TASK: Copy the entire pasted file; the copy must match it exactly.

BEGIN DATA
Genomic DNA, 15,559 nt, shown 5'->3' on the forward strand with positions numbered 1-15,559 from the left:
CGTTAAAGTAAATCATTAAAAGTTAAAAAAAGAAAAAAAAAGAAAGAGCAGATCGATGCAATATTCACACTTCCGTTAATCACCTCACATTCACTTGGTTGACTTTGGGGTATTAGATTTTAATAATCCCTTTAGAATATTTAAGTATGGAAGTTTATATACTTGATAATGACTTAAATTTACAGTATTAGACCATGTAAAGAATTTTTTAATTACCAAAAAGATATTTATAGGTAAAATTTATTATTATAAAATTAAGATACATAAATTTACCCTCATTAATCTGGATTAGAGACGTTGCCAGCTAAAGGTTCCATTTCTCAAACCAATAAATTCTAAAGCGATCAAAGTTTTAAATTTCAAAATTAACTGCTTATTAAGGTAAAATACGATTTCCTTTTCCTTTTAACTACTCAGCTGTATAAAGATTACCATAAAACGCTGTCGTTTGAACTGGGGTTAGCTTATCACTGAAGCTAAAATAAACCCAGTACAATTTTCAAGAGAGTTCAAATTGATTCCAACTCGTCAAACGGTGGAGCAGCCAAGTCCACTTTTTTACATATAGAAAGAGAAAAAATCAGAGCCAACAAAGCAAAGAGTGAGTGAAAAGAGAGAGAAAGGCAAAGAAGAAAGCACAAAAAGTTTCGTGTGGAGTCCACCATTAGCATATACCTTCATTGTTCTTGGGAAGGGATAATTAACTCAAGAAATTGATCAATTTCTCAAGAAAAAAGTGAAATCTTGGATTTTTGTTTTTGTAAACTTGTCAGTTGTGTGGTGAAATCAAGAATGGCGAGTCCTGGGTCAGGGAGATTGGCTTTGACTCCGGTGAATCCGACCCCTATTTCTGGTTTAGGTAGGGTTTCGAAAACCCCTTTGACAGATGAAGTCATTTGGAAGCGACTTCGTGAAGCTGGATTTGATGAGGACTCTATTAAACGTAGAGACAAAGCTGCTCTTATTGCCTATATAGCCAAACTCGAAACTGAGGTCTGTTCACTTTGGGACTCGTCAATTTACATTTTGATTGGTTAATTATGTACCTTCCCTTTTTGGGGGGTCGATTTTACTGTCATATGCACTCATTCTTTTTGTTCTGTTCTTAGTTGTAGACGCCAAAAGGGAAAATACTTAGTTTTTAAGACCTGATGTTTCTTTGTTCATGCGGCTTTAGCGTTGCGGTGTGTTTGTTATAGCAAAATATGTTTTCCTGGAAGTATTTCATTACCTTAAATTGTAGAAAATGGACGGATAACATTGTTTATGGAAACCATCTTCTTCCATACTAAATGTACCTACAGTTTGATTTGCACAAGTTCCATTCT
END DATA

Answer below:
Genomic DNA, 15,559 nt, shown 5'->3' on the forward strand with positions numbered 1-15,559 from the left:
CGTTAAAGTAAATCATTAAAAGTTAAAAAAAGAAAAAAAAAGAAAGAGCAGATCGATGCAATATTCACACTTCCGTTAATCACCTCACATTCACTTGGTTGACTTTGGGGTATTAGATTTTAATAATCCCTTTAGAATATTTAAGTATGGAAGTTTATATACTTGATAATGACTTAAATTTACAGTATTAGACCATGTAAAGAATTTTTTAATTACCAAAAAGATATTTATAGGTAAAATTTATTATTATAAAATTAAGATACATAAATTTACCCTCATTAATCTGGATTAGAGACGTTGCCAGCTAAAGGTTCCATTTCTCAAACCAATAAATTCTAAAGCGATCAAAGTTTTAAATTTCAAAATTAACTGCTTATTAAGGTAAAATACGATTTCCTTTTCCTTTTAACTACTCAGCTGTATAAAGATTACCATAAAACGCTGTCGTTTGAACTGGGGTTAGCTTATCACTGAAGCTAAAATAAACCCAGTACAATTTTCAAGAGAGTTCAAATTGATTCCAACTCGTCAAACGGTGGAGCAGCCAAGTCCACTTTTTTACATATAGAAAGAGAAAAAATCAGAGCCAACAAAGCAAAGAGTGAGTGAAAAGAGAGAGAAAGGCAAAGAAGAAAGCACAAAAAGTTTCGTGTGGAGTCCACCATTAGCATATACCTTCATTGTTCTTGGGAAGGGATAATTAACTCAAGAAATTGATCAATTTCTCAAGAAAAAAGTGAAATCTTGGATTTTTGTTTTTGTAAACTTGTCAGTTGTGTGGTGAAATCAAGAATGGCGAGTCCTGGGTCAGGGAGATTGGCTTTGACTCCGGTGAATCCGACCCCTATTTCTGGTTTAGGTAGGGTTTCGAAAACCCCTTTGACAGATGAAGTCATTTGGAAGCGACTTCGTGAAGCTGGATTTGATGAGGACTCTATTAAACGTAGAGACAAAGCTGCTCTTATTGCCTATATAGCCAAACTCGAAACTGAGGTCTGTTCACTTTGGGACTCGTCAATTTACATTTTGATTGGTTAATTATGTACCTTCCCTTTTTGGGGGGTCGATTTTACTGTCATATGCACTCATTCTTTTTGTTCTGTTCTTAGTTGTAGACGCCAAAAGGGAAAATACTTAGTTTTTAAGACCTGATGTTTCTTTGTTCATGCGGCTTTAGCGTTGCGGTGTGTTTGTTATAGCAAAATATGTTTTCCTGGAAGTATTTCATTACCTTAAATTGTAGAAAATGGACGGATAACATTGTTTATGGAAACCATCTTCTTCCATACTAAATGTACCTACAGTTTGATTTGCACAAGTTCCATTCT